“Using healthy oils liberally and often is also something that’s important for dinner,” he notes.

“The food we make is pretty liberally oiled with olive oil. It’s very Mediterranean,” Hayes says.

She adds basil, oregano and other fresh herbs from her garden to olive oil for dipping bread.

Wine is optional

Hayes enjoys red or white wine with certain foods.

“Gone are the days where we delude ourselves into thinking that wine, red or otherwise, or any alcohol, is really good for us,” she says. “But with moderation, I think it certainly can add to the enjoyment.”

Mozaffarian doesn’t drink alcohol but says an occasional glass of wine once or twice a week is fine for most people.

Dessert can be part of the menu

Hayes rarely eats dessert, but she sometimes likes “just a little something sweet at the end” and will have a couple of peanut M&Ms or a square of dark chocolate.

Mozaffarian almost always has dessert. Favorite options include dark chocolate with 70% cocoa or more, often eaten with nuts. He, his wife and their three children also like to make homemade banana splits with a scoop of gelato or ice cream loaded with fruits and nuts.

He only eats full-fat dairy and considers ice cream healthier than bread.

“Bread is 100% glucose,” Mozaffarian says. “Ice cream, yes, has some sugar, but it also has several different kinds of fatty acids, it has protein, it has several vitamins.”

Heart-healthy dinner tips:

The cardiologists offer more advice to make a dinner that benefits the heart:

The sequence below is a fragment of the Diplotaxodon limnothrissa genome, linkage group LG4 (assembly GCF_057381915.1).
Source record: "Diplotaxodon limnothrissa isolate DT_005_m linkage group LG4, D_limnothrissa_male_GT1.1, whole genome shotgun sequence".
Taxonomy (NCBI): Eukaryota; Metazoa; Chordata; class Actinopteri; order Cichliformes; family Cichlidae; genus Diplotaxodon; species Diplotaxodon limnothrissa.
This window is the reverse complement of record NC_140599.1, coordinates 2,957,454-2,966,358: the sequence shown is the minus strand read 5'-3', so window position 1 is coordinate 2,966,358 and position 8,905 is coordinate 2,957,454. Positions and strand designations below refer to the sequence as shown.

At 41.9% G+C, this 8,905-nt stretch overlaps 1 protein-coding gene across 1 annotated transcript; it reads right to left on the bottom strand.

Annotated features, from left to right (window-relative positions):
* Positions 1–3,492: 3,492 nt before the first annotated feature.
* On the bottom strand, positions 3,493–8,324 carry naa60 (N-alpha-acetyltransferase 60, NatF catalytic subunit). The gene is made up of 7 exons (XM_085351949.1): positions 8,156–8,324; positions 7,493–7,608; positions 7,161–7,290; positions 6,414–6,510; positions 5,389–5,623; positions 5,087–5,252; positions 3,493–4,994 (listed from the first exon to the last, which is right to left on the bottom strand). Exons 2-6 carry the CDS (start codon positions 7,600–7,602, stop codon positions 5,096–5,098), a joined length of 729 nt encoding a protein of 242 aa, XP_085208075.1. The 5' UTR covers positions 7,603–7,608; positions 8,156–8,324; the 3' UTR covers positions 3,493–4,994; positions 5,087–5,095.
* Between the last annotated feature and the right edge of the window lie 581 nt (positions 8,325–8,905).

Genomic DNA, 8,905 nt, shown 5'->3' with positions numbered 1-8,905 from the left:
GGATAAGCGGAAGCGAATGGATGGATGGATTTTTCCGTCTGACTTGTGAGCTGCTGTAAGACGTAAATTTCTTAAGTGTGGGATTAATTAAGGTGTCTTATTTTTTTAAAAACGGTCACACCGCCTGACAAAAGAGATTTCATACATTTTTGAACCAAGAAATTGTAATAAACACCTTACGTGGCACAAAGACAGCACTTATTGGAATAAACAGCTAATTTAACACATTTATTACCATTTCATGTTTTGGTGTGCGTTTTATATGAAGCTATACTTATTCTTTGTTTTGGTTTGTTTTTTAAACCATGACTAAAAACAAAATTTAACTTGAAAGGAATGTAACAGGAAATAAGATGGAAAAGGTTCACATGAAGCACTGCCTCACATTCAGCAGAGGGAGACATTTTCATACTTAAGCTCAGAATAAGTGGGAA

Cook at home: “The biggest mistake is getting quick takeout of food from a restaurant rather than doing something at home … because the food cooked in the vast majority of restaurants or in supermarkets is not healthy for you,” Mozaffarian says. He rarely eats food prepared outside the home.

Meal planning is key: Otherwise, it’s tempting to take “shortcuts that often mean more processed foods,” Hayes notes. “You will default to something easy, and that might be convenient food — the frozen pizza or the tater tots — that gets satisfying calories on the table quickly, but that doesn’t serve us in the long term.”

Limit the starch: There’s too much bread and rice in the U.S. food supply, Mozaffarian says. Eating simple carbs is like eating sugar, Hayes adds.

Don’t fear fat: “I tell my patients, ‘You should actually actively be seeking out fat, especially fat from plant sources,’” Mozaffarian notes. “Nuts, avocados, plant oils, fish are loaded with healthy fats, and that’s what most people need more of.”

Watch portion sizes: If Hayes occasionally eats a cheesy lasagna, the portion relative to the vegetables or the salad on her plate will be quite small because enjoying a modest slice is preferable to feeling deprived. She tells patients that if they love cheesecake, eating a low-fat or low-sugar sugar version will leave them unsatisfied and just make them eat more.

“Get the best cheesecake, take a tiny sliver and enjoy each and every bite,” she says.